The Alden March Bioethics Institute offers a Master of Science in Bioethics, a Doctorate of Professional Studies in Bioethics, and Graduate Certificates in Clinical Ethics and Clinical Ethics Consultation. For more information on AMBI's online graduate programs, please visit our website. 

April 16, 2015 | Posted By Maggie Kirby

We are always pleased to support the activities of young scholars who are interested in bioethics. This link is a timeline of the Supreme Court case Gonzales vs. Oregon. It was prepared by Ms. Maggie Kirby who attends high school at U-32 in Vermont. It does a terrific job of documenting this important bioethics case and binging awareness to the ongoing debate about physician-assisted suicide. Great work Maggie! 

The Alden March Bioethics Institute offers a Master of Science in Bioethics, a Doctorate of Professional Studies in Bioethics, and Graduate Certificates in Clinical Ethics and Clinical Ethics Consultation. For more information on AMBI's online graduate programs, please visit our website. 

April 14, 2015 | Posted By John Kaplan, PhD

Last week we posted an article to our Facebook page from the Washington Post entitled “We don’t need more STEM majors. We need more STEM majors with liberal arts training”.  

Reading this got me to thinking and a bit of reminiscing about my own education. Long before STEM meant science technology engineering and math I was a STEM major. I received my undergraduate degree from the University of Illinois in 1972 from the College of Liberal Arts and Sciences. That is, I was a STEM major who received a liberal arts education. The replacement of the word “education” for “training” is intentional on my part as I value education far beyond training but I digress.  I focused on science to the greatest degree possible with a biology major and a chemistry/physics minor. But as a student in the College of Liberal Arts and Sciences I was required to complete requirements which were satisfied by sequences in social sciences, humanities, foreign language, and rhetoric. I remember these experiences to varying degrees. Some are fond memories, some seemed more like torture. Collectively, however, I look back on these courses as a great well rounded and very rewarding educational experience. I do have every confidence that I benefited greatly from my non-STEM courses and they helped me with the skills and the experience to better communicate as a scientist and the non-scientific responsibilities I also had as a faculty member.

The Alden March Bioethics Institute offers a Master of Science in Bioethics, a Doctorate of Professional Studies in Bioethics, and Graduate Certificates in Clinical Ethics and Clinical Ethics Consultation. For more information on AMBI's online graduate programs, please visit our website.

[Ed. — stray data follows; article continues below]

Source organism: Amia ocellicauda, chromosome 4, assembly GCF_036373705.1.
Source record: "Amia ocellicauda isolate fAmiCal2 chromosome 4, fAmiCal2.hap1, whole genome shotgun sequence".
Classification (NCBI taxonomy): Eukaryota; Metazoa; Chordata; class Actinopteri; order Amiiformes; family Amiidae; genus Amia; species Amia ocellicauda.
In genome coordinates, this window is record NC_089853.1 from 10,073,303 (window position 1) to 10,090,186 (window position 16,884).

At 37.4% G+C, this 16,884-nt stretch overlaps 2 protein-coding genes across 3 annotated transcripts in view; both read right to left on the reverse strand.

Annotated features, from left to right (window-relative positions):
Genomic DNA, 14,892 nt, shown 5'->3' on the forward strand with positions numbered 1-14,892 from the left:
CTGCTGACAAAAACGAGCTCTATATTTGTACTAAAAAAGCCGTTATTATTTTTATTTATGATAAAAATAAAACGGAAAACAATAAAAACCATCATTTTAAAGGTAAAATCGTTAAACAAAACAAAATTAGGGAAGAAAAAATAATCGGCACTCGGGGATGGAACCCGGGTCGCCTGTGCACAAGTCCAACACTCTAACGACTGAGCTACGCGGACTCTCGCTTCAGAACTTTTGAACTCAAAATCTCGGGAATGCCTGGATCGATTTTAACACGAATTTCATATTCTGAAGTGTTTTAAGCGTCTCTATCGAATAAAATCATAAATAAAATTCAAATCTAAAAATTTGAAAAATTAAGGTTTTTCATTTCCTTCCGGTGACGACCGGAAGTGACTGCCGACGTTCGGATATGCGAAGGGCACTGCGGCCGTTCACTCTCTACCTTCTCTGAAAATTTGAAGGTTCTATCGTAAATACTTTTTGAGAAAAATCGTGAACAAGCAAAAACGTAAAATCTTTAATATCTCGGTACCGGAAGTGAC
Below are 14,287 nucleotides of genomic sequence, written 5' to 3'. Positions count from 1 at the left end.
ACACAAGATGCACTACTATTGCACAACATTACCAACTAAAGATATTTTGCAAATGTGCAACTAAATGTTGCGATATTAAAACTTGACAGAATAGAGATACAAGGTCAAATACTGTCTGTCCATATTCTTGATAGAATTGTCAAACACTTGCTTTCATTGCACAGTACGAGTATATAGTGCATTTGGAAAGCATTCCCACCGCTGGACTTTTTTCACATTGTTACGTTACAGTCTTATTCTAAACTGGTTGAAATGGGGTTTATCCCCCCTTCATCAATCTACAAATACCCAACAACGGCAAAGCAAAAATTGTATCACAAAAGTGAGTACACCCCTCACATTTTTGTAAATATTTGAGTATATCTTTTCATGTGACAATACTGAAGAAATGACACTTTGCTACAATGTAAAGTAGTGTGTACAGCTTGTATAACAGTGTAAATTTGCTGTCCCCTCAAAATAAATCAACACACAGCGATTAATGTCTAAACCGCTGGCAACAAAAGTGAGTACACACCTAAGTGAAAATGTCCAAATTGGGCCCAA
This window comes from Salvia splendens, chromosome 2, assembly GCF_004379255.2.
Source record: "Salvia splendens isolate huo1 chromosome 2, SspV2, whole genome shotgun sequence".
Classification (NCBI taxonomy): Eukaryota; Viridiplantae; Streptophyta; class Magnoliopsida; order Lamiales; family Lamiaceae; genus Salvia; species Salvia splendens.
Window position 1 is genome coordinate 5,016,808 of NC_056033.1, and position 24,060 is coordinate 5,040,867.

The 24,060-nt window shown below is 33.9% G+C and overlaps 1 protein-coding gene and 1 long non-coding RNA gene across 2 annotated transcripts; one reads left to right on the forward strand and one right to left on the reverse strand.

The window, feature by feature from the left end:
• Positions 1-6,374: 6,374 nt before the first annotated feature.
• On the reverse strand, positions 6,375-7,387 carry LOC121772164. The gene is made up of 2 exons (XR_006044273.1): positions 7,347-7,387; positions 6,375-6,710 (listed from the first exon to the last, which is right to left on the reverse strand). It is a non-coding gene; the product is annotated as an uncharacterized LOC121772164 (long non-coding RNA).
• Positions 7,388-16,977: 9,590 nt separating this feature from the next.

April 10, 2015 | Posted By Wayne Shelton, PhD

The history of America from the beginning was a struggle of opposing ideological perspectives over the role of the state’s power vis-à-vis the consciences of individual citizens. The 17th century Puritans in the Massachusetts Bay Colony basically transported to America the same kind of religious, state intrusion into the lives of individuals they were trying to escape in England by requiring citizens to subscribe to the official state religion. Fortunately, there were courageous individuals there at the time, like Roger Williams (1603-1683), who strongly resisted such requirements. Williams, prior to coming to America, had been educated at Cambridge and worked for Lord Chief Justice Edward Coke. (1552-1634)  Coke was the famous English jurist whose work provided much of the foundations of the Anglo-American legal system, and who famously “declared the king to be subject to the law, and the laws of Parliament to be void if in violation of "common right and reason”.  No doubt Williams’ prior education and influences from Coke, and from others like Francis Bacon (1561-1626) who taught him the way of learning through experiment and observation, helped temper his strong theological commitments in relation to his views about the proper relationship between the authority of the state and religion, and the extent to which the state could have control over the consciences of free individuals, what Williams called “soul liberty”. Williams himself did not have theological quarrels with the Puritans; however, he did not believe religious conviction could be coerced. It was on this moral and political basis, that Williams founded Rhode Island, the first state ever to have a constitution guaranteeing expansive freedom of conscience to individual citizens. Fortunately, the thinking of Williams became the mindset of the key founders, particularly Jefferson (1743-1826) and Madison (1751-1836), of the American constitutional system. (For a full account of Roger Williams’ life and influence, see the wonderful book, Roger Williams and the Creation of the American Soul: Church, State, and the Birth of Liberty by John M. Barry)